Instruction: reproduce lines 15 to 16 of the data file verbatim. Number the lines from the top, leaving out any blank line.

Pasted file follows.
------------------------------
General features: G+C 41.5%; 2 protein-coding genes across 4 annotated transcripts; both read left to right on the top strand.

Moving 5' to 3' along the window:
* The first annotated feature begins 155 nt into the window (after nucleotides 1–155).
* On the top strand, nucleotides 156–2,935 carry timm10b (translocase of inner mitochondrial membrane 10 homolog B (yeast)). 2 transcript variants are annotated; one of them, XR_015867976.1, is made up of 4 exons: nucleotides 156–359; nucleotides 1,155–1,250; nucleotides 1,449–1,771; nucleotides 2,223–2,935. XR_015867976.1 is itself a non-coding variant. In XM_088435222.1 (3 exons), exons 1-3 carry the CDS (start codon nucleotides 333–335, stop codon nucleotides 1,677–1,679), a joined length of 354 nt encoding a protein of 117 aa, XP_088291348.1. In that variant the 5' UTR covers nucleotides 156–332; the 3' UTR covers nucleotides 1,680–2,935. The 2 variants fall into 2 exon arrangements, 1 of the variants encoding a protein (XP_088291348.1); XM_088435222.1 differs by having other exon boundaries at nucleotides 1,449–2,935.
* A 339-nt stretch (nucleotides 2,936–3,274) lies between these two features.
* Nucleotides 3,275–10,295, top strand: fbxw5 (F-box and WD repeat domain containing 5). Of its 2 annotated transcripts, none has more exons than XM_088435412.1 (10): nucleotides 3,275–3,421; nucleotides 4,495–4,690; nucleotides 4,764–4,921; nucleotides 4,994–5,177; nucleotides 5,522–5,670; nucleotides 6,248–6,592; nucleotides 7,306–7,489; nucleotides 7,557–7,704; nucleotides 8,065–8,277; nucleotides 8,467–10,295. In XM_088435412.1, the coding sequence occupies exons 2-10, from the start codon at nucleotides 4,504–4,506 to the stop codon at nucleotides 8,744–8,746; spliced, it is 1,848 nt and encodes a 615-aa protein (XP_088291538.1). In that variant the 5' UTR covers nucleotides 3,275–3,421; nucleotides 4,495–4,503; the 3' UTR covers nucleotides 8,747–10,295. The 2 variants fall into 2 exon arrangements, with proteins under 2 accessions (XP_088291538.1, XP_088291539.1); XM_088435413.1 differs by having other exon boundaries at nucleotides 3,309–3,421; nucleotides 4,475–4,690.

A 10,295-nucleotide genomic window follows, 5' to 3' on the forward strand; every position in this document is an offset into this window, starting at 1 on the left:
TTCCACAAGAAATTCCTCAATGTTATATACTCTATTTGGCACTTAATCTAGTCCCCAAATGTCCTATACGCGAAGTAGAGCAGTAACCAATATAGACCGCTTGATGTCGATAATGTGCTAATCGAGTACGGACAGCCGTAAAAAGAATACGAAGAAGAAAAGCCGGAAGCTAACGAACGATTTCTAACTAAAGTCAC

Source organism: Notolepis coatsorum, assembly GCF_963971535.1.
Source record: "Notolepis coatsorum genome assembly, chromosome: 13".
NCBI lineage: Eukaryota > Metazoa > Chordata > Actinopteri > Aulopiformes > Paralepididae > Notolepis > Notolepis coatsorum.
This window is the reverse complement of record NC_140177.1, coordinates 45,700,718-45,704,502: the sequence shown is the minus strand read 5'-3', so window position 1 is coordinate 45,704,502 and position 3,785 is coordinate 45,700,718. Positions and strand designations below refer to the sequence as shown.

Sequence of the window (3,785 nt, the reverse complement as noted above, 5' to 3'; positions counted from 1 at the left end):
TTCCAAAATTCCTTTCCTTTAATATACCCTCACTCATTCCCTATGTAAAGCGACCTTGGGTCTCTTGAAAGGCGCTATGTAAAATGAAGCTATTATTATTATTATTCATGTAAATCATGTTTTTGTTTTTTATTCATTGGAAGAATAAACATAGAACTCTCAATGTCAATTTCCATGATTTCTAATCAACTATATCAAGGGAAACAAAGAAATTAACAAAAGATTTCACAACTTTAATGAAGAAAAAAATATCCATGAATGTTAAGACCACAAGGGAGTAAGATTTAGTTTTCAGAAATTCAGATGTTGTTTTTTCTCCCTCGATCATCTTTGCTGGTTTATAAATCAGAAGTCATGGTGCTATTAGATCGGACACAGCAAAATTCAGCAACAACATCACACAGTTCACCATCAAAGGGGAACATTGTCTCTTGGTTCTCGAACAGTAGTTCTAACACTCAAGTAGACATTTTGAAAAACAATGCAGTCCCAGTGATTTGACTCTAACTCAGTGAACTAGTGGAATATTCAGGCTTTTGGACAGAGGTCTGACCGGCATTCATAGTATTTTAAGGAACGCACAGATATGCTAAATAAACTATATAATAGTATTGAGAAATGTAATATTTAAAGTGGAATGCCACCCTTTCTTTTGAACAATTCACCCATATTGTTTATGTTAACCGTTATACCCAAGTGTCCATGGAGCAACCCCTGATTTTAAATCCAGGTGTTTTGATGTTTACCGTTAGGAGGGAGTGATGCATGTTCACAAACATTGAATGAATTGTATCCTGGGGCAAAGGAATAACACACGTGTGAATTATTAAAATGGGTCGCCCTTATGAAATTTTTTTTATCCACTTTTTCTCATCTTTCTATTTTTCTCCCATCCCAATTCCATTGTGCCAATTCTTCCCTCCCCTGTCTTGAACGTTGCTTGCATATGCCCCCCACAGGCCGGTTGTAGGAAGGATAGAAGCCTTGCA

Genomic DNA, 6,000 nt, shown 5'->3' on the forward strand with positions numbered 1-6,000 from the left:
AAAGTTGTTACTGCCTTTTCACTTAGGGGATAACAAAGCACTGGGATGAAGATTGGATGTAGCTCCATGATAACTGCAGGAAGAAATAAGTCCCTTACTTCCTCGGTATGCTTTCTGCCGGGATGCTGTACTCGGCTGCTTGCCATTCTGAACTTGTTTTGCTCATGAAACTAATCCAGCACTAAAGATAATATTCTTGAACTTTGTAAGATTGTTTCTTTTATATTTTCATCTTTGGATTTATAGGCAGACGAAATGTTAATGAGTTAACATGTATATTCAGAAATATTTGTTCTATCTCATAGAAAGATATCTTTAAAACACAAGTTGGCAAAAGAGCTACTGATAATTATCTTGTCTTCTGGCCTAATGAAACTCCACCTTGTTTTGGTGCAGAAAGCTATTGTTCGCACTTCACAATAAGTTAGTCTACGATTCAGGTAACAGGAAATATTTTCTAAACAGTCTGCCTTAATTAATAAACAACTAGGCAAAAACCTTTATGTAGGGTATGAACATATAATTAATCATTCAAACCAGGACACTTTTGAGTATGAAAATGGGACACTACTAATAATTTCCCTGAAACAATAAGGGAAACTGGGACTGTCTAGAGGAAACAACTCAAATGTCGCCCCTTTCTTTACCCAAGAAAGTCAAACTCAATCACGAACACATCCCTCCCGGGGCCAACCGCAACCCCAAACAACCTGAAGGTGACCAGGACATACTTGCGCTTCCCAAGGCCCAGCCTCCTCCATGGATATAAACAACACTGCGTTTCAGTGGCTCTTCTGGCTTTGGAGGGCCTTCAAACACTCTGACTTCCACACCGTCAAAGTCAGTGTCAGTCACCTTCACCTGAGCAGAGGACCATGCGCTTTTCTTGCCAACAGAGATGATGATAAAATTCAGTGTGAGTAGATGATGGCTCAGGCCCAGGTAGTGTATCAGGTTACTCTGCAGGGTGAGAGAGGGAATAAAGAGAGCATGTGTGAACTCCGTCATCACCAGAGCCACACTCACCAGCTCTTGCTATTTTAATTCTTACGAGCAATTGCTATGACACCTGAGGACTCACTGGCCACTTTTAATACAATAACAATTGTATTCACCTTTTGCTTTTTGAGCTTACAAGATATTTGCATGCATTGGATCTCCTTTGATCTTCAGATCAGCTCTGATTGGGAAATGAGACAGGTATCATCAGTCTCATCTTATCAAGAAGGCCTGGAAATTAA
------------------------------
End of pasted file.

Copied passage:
Genomic DNA, 6,000 nt, shown 5'->3' on the forward strand with positions numbered 1-6,000 from the left:
AAAGTTGTTACTGCCTTTTCACTTAGGGGATAACAAAGCACTGGGATGAAGATTGGATGTAGCTCCATGATAACTGCAGGAAGAAATAAGTCCCTTACTTCCTCGGTATGCTTTCTGCCGGGATGCTGTACTCGGCTGCTTGCCATTCTGAACTTGTTTTGCTCATGAAACTAATCCAGCACTAAAGATAATATTCTTGAACTTTGTAAGATTGTTTCTTTTATATTTTCATCTTTGGATTTATAGGCAGACGAAATGTTAATGAGTTAACATGTATATTCAGAAATATTTGTTCTATCTCATAGAAAGATATCTTTAAAACACAAGTTGGCAAAAGAGCTACTGATAATTATCTTGTCTTCTGGCCTAATGAAACTCCACCTTGTTTTGGTGCAGAAAGCTATTGTTCGCACTTCACAATAAGTTAGTCTACGATTCAGGTAACAGGAAATATTTTCTAAACAGTCTGCCTTAATTAATAAACAACTAGGCAAAAACCTTTATGTAGGGTATGAACATATAATTAATCATTCAAACCAGGACACTTTTGAGTATGAAAATGGGACACTACTAATAATTTCCCTGAAACAATAAGGGAAACTGGGACTGTCTAGAGGAAACAACTCAAATGTCGCCCCTTTCTTTACCCAAGAAAGTCAAACTCAATCACGAACACATCCCTCCCGGGGCCAACCGCAACCCCAAACAACCTGAAGGTGACCAGGACATACTTGCGCTTCCCAAGGCCCAGCCTCCTCCATGGATATAAACAACACTGCGTTTCAGTGGCTCTTCTGGCTTTGGAGGGCCTTCAAACACTCTGACTTCCACACCGTCAAAGTCAGTGTCAGTCACCTTCACCTGAGCAGAGGACCATGCGCTTTTCTTGCCAACAGAGATGATGATAAAATTCAGTGTGAGTAGATGATGGCTCAGGCCCAGGTAGTGTATCAGGTTACTCTGCAGGGTGAGAGAGGGAATAAAGAGAGCATGTGTGAACTCCGTCATCACCAGAGCCACACTCACCAGCTCTTGCTATTTTAATTCTTACGAGCAATTGCTATGACACCTGAGGACTCACTGGCCACTTTTAATACAATAACAATTGTATTCACCTTTTGCTTTTTGAGCTTACAAGATATTTGCATGCATTGGATCTCCTTTGATCTTCAGATCAGCTCTGATTGGGAAATGAGACAGGTATCATCAGTCTCATCTTATCAAGAAGGCCTGGAAATTAA